Our daily roundup of retirement news your clients may be thinking about.

For many seniors, retirement gets more expensive if Senate’s health-care bill is passed
An expert with AARP says that older Americans would be subject to an "age tax" under Senate legislation that seeks to revamp the Affordable Care Act, according to this article on Washington Post. This would increase the cost of health insurance for seniors and scrap certain tax credits. “AARP is also deeply concerned that the Senate bill cuts Medicaid funding that would strip health coverage from millions of low-income and vulnerable Americans who depend on the coverage, including 17 million poor seniors and children and adults with disabilities,” the expert said in a statement. “The proposed Medicaid cuts would leave millions, including our most vulnerable seniors, at risk of losing the care they need and erode seniors’ ability to live in their homes and communities.”

4 key steps for people in their 20s who have nothing saved for retirement
Younger workers who want to get on track for retirement may start by dropping by their HR department to inquire about their employer's retirement plan and take advantage of its benefits, according to this article on CNBC. They should also start contributing as soon as possible even with a small amount and create a budget to free up more money to set aside for the golden years. Millennials are advised to pursue a lifestyle that reflects their current circumstances to spend their money wisely.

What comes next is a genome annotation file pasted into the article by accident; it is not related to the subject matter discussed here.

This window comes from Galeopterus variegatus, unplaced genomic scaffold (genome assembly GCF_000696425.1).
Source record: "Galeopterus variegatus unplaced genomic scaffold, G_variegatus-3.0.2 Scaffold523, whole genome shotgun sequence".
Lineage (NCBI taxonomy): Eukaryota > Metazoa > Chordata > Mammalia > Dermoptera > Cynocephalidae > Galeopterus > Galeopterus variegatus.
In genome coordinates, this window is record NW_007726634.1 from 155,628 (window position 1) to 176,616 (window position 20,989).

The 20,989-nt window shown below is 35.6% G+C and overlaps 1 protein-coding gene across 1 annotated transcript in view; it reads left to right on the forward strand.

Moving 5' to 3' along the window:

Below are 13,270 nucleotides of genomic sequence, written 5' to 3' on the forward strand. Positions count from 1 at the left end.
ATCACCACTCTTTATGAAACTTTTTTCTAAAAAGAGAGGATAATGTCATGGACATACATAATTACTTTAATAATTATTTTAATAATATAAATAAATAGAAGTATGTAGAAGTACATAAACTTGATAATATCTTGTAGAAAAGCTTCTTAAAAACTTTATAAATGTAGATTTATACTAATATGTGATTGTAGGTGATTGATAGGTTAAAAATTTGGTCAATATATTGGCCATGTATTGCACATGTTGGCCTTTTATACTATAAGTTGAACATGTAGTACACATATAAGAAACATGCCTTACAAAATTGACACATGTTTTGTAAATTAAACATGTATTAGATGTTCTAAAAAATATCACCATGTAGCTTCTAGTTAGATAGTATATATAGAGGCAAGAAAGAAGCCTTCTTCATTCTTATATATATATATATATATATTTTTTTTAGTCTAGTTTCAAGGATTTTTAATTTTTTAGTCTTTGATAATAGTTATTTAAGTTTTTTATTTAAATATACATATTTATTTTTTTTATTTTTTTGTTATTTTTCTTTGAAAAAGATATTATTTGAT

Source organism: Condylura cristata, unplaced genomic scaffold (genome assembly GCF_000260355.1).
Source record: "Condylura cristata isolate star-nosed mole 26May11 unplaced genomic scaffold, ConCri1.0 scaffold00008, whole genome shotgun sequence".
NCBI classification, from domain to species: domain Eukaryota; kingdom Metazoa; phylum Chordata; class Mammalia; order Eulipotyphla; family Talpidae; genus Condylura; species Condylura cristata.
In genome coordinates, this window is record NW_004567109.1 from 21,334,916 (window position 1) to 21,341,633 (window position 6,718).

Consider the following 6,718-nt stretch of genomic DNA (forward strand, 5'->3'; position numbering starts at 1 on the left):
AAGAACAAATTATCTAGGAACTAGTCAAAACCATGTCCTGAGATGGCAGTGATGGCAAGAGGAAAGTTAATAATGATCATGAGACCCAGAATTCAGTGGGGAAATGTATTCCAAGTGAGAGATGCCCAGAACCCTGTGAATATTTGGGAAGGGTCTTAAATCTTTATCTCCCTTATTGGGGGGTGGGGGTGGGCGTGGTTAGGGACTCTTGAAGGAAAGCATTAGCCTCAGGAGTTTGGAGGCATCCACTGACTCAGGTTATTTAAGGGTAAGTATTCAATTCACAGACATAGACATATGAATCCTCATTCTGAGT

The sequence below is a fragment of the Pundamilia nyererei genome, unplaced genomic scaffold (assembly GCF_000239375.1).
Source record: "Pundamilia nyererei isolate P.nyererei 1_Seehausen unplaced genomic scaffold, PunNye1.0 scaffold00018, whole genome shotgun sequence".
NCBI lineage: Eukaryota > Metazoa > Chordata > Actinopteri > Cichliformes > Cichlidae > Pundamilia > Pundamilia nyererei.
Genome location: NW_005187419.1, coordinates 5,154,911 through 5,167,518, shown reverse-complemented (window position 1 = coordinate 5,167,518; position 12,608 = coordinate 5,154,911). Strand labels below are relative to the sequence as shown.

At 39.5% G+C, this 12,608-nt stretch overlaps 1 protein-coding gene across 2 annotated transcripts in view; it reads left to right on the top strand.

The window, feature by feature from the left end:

Want to retire early? Here are a few things to consider
Clients who intend to retire early are advised to set their goals, build an emergency fund, and diversify their investment portfolio, according to this article on CBS Moneywatch. "Based on the various tax laws and the chance that they may change in the future, we want to prepare for all outcomes. A good rule of thumb is to have some tax-deferred -- a traditional 401(k) and/or traditional IRA, tax-free Roth 401(k) or Roth IRA -- and a taxable brokerage account," says a financial planner. "With those three account types set up, you can then figure out how much to save to achieve your retirement goals."

What to consider before filing for Social Security early
Although seniors are beginning to see the advantages of delaying Social Security benefits until full retirement age, many clients opt to retire before reaching this age and collect reduced benefits, according to this article on Kiplinger. While the reasons sound valid, an early retirement results in lower payments for life and limited earnings on future employment, with their spouse facing a big income hit. Clients are advised to integrate their Social Security benefits into their retirement income and distribution plan to make the best-educated decision on when to file for their Social Security benefit.

This is the most helpful thing clients can do for their families before they die
Seniors should consider organizing their personal information, put their records in one place and designate a person to handle their files to help their family do their duties after they pass away, according to this article on MarketWatch. Doing this paperwork will also make them financially fit, says an expert. “There’s likely a correlation between the two — the people who are going to be buttoned up and organized in regards to an emergency with necessary paperwork are going to be the same people buttoned up for their finances altogether,” says the expert. “All of those take a lot of foresight and forethought, and confronting thoughts about uncomfortable scenarios.”

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